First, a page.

As we continue our new segment, "Driving It Home," our Megan Cruz joined State Police for a ride along in a CITE vehicle, as troopers try to crack down on cell phone use.
"Technology has just come so far, it's made it more convenient for people in so many ways,” says Trooper Scott Shriner. “It's just found its way out during the driving and onto the highways, creating problems there for us."
Trooper Shriner is out on a special assignment today - catching distracted drivers.
"Looks like he's on his phone,” said Shriner. “Now he's slowly bringing it down.”
"How you doing sir? License and registration?" Shriner asked a person he just pulled over.
"We're sometimes looked at as the bad guys for having to go out and enforce the law, but if someone makes it from their destination home safely and can kiss their loved one good night that night, then we've done our job,” he said.
A job that needs doing, and has become one of the top 3 priorities of the New York State Police.
"It's far more serious than most people think,” said Sgt. Dan Larkin, the Traffic Supervisor for Troop G. “In fact over 5,000 people each year are killed in the United States as a result of distracted driving and a couple 100,000 are injured."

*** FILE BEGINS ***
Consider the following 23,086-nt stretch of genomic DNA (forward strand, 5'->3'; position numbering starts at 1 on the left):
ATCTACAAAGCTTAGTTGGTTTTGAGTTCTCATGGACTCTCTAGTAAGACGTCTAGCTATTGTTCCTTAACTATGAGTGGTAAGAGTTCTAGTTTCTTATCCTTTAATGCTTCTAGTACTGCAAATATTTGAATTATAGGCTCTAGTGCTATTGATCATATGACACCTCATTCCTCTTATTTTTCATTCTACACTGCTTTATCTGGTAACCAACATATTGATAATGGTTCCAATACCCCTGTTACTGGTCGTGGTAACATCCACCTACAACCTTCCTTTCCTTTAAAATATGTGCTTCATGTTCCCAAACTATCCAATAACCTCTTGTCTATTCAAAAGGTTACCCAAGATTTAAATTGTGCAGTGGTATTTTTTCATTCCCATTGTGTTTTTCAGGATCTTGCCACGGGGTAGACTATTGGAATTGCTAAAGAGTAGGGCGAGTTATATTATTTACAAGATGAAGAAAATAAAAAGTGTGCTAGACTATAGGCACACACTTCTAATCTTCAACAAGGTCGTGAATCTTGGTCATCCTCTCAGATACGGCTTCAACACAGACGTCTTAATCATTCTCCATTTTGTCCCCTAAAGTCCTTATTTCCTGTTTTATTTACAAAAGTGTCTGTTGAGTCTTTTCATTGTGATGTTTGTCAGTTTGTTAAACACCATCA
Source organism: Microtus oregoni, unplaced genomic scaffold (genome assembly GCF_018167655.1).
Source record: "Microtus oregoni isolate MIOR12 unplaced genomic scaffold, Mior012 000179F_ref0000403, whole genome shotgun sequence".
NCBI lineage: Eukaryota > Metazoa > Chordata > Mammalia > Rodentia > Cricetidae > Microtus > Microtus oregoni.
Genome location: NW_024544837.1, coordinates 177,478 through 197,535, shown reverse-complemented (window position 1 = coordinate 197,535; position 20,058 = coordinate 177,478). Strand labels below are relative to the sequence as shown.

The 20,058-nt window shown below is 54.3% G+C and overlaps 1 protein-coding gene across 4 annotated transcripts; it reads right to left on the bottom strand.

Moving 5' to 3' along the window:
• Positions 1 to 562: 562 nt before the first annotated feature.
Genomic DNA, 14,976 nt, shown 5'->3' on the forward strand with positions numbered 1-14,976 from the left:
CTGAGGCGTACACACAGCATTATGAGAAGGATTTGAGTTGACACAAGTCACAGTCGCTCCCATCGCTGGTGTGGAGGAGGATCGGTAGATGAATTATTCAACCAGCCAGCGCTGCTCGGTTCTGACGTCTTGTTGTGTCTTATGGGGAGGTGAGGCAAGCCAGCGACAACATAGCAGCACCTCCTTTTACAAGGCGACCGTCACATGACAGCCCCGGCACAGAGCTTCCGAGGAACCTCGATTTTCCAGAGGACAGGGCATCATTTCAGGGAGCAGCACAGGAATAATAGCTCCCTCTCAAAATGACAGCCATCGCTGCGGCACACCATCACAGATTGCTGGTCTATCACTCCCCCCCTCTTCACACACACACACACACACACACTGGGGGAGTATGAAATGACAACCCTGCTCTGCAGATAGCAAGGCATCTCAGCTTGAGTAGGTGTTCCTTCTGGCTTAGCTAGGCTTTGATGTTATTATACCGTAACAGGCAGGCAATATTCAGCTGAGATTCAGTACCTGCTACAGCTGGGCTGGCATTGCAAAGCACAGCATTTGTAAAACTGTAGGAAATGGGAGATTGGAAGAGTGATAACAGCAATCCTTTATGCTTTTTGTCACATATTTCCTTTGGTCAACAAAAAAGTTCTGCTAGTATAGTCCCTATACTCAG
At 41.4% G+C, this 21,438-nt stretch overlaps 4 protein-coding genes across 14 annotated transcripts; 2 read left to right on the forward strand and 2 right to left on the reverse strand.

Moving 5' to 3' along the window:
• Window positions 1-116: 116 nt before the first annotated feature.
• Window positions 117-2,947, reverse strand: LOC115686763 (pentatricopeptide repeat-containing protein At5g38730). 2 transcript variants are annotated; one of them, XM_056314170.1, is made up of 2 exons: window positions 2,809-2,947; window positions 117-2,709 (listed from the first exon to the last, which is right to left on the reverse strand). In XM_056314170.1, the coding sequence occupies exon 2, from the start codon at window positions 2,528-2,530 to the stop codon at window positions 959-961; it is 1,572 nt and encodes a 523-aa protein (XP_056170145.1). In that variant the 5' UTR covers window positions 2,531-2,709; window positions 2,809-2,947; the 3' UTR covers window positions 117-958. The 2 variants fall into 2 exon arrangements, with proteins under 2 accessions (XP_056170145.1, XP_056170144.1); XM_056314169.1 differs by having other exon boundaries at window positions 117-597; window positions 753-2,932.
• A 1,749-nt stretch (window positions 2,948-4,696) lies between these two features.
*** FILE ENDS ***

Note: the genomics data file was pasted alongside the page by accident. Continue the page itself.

If you’re thinking those incidents may be because they were just bad drivers, think again. Studies show that cell phone use while driving, whether hand-held or not, impairs a person the same way that having a blood alcohol concentration of .08 does. As you should know, that’s considered a DWI.
"You'll see a vehicle that will cross over the double solid line, cross over the white line,” said Shriner. “Obviously they're not paying attention to where they're going."
"We're going to issue him a citation,” said Shriner, as he pulled over another driver for talking on his cell phone.
"History shows that that's the way we've been able to change behavior with seat belts, drunk driving speeding,” said Sgt. Larkin.
And another valuable tactic in their pursuit of these distracted drivers is this vehicle, which we’ve been asked not to show on TV. It's called a CITE vehicle, short for Concealed Identity Traffic Enforcement vehicle. The State Police says they plan to roll out about 40 this year.
"The more that we can educate society and the more they start to realize that it does make a difference - less fatalities, less accidents - I think people will begin to except it more,” said Shriner. “That it's being done for a reason."